Managing the risk of constructive dismissal November 09 2015
In today’s ever changing workplace environment, it’s essential to understand the significance of a constructive dismissal claim to properly limit the risk of legal liability.
The potential for constructive dismissal arises when an employer makes a unilateral and fundamental change to a term or condition of an employment contract. If the employee refuses to accept the change and the employer tries to impose it anyway, the employee may treat the employer’s actions as a constructive dismissal and sue for damages as if he or she had been terminated without cause or notice.
Not every change in employment, however, will amount to a constructive dismissal. What constitutes a unilateral and fundamental change depends on the terms of each employment contract, and, therefore, there is no “one-size fits all” approach to constructive dismissal.
There are four essential considerations in any successful constructive dismissal claim:
- What are the express and/or implied terms and conditions of the contract? Only changes to the essential terms of the employment contract will allow the employee to reject the change and conclude that he or she has been dismissed.
- Has there been a breach? In order for a breach of contract to exists, there must be an absence of consent on the part of the employee to any change in the terms and conditions implemented by the employer. If the employee accepts the change by, for example, continuing to work without objection, the change may be deemed to have been accepted by the employee.
- Is the breach a fundamental one? When the change is large enough to be said to be a 'fundamental' change, then it can be characterized as constructive dismissal. To put it in context, common examples of changes to an employee’s working conditions include:
- Changes to the essential duties of the employee
- Changes in reporting functions
- Changes in hours of work or the number of shifts worked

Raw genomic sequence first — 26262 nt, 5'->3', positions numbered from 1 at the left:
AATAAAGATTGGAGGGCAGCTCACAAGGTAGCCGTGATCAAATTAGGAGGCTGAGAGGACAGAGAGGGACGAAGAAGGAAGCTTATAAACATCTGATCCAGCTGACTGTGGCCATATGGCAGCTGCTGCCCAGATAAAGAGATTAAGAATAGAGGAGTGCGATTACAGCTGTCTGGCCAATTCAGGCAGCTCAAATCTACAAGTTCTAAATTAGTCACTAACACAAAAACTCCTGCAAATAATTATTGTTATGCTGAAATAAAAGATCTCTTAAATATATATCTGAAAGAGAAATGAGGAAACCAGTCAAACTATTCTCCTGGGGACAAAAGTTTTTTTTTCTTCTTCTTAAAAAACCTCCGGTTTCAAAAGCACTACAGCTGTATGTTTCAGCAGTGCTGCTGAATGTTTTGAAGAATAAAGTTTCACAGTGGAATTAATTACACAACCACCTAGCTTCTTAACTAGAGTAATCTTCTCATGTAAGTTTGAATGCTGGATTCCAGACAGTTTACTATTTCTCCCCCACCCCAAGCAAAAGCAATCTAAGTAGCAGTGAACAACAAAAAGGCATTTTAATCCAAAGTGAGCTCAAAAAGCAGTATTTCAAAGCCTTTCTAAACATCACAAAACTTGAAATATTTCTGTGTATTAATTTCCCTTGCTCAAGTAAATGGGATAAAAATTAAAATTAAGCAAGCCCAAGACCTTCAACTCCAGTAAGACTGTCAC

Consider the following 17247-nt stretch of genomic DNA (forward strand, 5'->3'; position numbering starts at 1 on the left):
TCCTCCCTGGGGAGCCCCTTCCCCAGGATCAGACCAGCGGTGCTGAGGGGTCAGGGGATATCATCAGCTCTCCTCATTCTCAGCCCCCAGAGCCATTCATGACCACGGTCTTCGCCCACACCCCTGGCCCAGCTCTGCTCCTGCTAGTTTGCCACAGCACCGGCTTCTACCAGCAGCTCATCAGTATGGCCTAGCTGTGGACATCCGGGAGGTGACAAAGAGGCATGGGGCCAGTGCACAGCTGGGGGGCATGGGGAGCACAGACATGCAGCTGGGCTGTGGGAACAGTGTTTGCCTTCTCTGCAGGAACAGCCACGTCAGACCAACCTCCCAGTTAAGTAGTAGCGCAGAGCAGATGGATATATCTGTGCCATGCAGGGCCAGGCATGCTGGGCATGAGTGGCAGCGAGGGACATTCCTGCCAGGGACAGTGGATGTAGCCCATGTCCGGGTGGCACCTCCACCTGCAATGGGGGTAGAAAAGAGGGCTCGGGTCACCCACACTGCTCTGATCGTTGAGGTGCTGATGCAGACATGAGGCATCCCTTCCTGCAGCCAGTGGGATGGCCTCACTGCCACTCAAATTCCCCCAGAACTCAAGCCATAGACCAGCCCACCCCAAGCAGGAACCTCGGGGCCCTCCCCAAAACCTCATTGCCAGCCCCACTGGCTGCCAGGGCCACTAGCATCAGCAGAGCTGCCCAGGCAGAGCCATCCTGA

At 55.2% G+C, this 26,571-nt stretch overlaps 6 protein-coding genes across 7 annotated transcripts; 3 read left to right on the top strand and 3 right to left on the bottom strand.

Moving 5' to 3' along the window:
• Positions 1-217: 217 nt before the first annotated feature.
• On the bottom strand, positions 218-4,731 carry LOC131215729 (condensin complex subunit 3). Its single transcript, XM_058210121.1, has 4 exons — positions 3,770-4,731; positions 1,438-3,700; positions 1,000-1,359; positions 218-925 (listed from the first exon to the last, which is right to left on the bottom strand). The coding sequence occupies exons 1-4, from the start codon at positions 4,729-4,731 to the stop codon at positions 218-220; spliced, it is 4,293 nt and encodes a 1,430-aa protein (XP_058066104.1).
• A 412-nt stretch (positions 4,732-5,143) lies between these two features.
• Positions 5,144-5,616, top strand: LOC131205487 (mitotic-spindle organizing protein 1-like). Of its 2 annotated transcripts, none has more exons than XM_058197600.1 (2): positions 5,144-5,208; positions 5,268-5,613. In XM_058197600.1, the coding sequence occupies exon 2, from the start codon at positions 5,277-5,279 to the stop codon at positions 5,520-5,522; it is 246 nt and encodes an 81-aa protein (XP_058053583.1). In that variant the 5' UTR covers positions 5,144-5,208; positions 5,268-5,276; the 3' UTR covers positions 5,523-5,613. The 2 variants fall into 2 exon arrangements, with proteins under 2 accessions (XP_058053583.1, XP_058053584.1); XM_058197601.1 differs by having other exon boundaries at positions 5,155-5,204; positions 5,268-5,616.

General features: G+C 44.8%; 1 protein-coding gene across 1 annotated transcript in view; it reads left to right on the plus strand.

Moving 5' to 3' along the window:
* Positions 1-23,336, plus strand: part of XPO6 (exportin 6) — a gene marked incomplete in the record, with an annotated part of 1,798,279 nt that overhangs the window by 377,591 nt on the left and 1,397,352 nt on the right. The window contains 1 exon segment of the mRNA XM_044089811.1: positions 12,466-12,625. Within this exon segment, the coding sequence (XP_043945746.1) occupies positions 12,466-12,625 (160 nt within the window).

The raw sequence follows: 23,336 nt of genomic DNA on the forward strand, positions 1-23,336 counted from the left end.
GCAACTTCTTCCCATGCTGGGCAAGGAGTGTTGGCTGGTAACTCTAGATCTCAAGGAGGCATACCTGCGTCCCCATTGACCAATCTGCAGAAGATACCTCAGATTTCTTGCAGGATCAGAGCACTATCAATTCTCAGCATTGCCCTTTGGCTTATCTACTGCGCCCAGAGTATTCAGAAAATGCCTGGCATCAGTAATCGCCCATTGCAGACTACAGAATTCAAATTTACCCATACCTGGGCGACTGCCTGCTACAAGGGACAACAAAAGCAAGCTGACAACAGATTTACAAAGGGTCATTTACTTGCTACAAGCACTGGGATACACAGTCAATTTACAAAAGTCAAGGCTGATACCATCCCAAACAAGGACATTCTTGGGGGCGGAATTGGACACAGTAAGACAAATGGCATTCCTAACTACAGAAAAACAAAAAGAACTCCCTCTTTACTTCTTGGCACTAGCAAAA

- Changes in remuneration or termination of a bonus
- Reductions in status
- Changes in geographic location
- Assuming there is a breach, are the working conditions such that the employee should consider remaining on the job? In addition to demonstrating that constructive dismissal has occurred, the employee has an obligation to do his or her part to mitigate the loss by making reasonable attempts to find employment.
These considerations are not simple and there are a number of factors that apply in each of the considerations. To reduce the risk of constructive dismissal claims, employers should obtain the employee’s consent for any substantial changes in the terms and conditions of employment.
When possible, employers should provide notice of the change to all affected employees to minimize the possibility of constructive dismissal claims. For example, if an employee would normally be entitled to 4 weeks notice of termination, the employer may provide the employee with 4 weeks working notice of the employer’s intention to unilaterally alter the employment contract. At the end of the working notice period the employee’s previous contract would be terminated, and the employee would be free to accept the new terms and conditions of employment.
Notwithstanding this, providing the employee with reasonable working notice of a fundamental change does not totally eliminate the risk of liability for constructive dismissal. If there is significant “push back” from the employee, the employer should obtain legal advice about whether or not the planned changes are substantial enough to create a risk of a constructive dismissal.